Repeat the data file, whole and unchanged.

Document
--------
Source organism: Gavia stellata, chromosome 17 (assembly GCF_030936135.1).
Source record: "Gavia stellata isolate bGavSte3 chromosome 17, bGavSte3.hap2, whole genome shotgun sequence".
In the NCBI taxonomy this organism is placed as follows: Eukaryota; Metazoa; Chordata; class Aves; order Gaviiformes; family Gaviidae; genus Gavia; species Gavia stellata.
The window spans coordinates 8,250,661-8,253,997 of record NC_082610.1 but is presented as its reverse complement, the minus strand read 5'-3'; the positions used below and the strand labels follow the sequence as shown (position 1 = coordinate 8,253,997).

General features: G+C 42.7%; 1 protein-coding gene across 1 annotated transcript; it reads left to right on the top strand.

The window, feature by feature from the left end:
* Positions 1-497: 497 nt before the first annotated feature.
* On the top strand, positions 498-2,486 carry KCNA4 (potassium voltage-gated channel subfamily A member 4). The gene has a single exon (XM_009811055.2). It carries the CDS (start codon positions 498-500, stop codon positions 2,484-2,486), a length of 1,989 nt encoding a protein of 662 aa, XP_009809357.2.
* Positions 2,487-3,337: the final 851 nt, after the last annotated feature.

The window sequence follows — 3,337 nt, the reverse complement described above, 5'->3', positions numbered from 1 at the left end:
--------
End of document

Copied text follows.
Source organism: Gavia stellata, chromosome 17 (assembly GCF_030936135.1).
Source record: "Gavia stellata isolate bGavSte3 chromosome 17, bGavSte3.hap2, whole genome shotgun sequence".
In the NCBI taxonomy this organism is placed as follows: Eukaryota; Metazoa; Chordata; class Aves; order Gaviiformes; family Gaviidae; genus Gavia; species Gavia stellata.
The window spans coordinates 8,250,661-8,253,997 of record NC_082610.1 but is presented as its reverse complement, the minus strand read 5'-3'; the positions used below and the strand labels follow the sequence as shown (position 1 = coordinate 8,253,997).

General features: G+C 42.7%; 1 protein-coding gene across 1 annotated transcript; it reads left to right on the top strand.

The window, feature by feature from the left end:
* Positions 1-497: 497 nt before the first annotated feature.
* On the top strand, positions 498-2,486 carry KCNA4 (potassium voltage-gated channel subfamily A member 4). The gene has a single exon (XM_009811055.2). It carries the CDS (start codon positions 498-500, stop codon positions 2,484-2,486), a length of 1,989 nt encoding a protein of 662 aa, XP_009809357.2.
* Positions 2,487-3,337: the final 851 nt, after the last annotated feature.

The window sequence follows — 3,337 nt, the reverse complement described above, 5'->3', positions numbered from 1 at the left end: